Grounds for Sculpture

Grounds for Sculpture

Tuesday, October 2, 2012

Wide Open

Some of the most impactful and destructive losses are the result of our communication.  Not necessarily “bad” communication, but how the communication gets interpreted and then choices which are made as a result.

So often, something is received not in the way it was intended and then you lose someone you love as a result because that person refuses to come back to the table, or  far worse, to your life.  Then you have two or more people walking side by side through life never speaking again over something small or something monumental.  But over “something” nonetheless.  

Meanwhile, a mother is sitting at bedside while her child is fighting for his life due to Acute Lymphoblastic Leukemia.  Or a daughter is saying goodbye to her mother, as she is about to die from COPD.  These scenarios happen every moment of every day and there are people in the world (often just one degree of separation from them) not speaking over misunderstandings which have ripped them apart seemingly for good.


I was told that when I was an infant, I used to soothe and sing myself to sleep.  I am sure that I was also trying to drown out external noise.  Even as I was pre-verbal.

When I was a toddler and of school age, I had constant ear infections because I loved to swim and I would stay in the water until forced to come out.  I dove to the bottom of the pool or the ocean as often as possible and never thought twice about how much water was accumulating inside of my ears and eustachian tubes.  But those ear infections were extraordinarily painful, especially growing up with a mother who was extremely loud and never thought twice about her volume.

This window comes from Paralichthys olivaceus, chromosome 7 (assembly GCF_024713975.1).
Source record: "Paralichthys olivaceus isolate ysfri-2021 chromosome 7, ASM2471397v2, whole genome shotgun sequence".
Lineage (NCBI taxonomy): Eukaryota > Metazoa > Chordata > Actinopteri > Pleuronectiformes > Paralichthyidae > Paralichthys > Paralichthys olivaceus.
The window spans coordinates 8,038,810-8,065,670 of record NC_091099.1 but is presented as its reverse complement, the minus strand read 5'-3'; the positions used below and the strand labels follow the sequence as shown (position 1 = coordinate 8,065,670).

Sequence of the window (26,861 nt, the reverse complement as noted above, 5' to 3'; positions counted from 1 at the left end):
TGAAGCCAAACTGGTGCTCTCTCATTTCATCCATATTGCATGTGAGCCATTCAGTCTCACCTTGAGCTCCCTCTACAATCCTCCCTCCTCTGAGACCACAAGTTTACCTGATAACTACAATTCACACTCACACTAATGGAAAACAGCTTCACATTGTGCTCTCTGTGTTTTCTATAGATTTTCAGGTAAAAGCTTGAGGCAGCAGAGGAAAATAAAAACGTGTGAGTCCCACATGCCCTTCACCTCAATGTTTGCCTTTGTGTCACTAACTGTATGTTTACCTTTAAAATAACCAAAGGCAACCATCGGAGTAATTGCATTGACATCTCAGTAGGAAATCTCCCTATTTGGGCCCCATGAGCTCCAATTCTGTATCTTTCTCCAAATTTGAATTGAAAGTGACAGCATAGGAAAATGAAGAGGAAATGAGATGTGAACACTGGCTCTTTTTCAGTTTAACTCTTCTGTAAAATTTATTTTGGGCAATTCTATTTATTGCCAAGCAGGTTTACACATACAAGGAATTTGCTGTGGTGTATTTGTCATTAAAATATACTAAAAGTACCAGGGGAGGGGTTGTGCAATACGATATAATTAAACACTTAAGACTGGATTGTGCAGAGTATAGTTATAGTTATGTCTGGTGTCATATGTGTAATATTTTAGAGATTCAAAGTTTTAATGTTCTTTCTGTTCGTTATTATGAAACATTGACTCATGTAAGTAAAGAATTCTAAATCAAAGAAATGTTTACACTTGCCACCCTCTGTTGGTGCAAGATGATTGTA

The Fifth Chakra is considered the chakra of purification.  Located in the throat.  It is about speaking your truth in order to purify a situation.  It is also about the purification of substances, people and karma.  

I learned that when you close off your ears, you are closing off your Fifth Chakra.  So as a child, that was what I was doing.  Too much noise, and I was cutting off my voice.  A voice which I was often told to shut down as well.

That message left a scar.


Flash forward to my adult years.  My good friend told me several times that I scare people with how honest I am.  


I can see how that has been true.  I have watched many friends and loved ones walk and run straight from my life.  I say this as fact, not from a place of wounding.  I know that it was not the result of my truth telling.  I know that.  Could I have been softer in my truth telling?  Yes.  Absolutely.  Even as I have always prefaced discussions carefully so as to prepare friends and loved ones so that they would know the content of what they were entering into without surprise.  

For instance, when my father became terminally ill, I knew discussions needed to be had about his burial plans.  And so I asked for him to have that discussion with me.  He did not want to.  But I also knew that it was important that his wishes be spoken to someone.  And so I asked for him to have that conversation with me explaining why it was important.  I began with telling him what my burial plans were.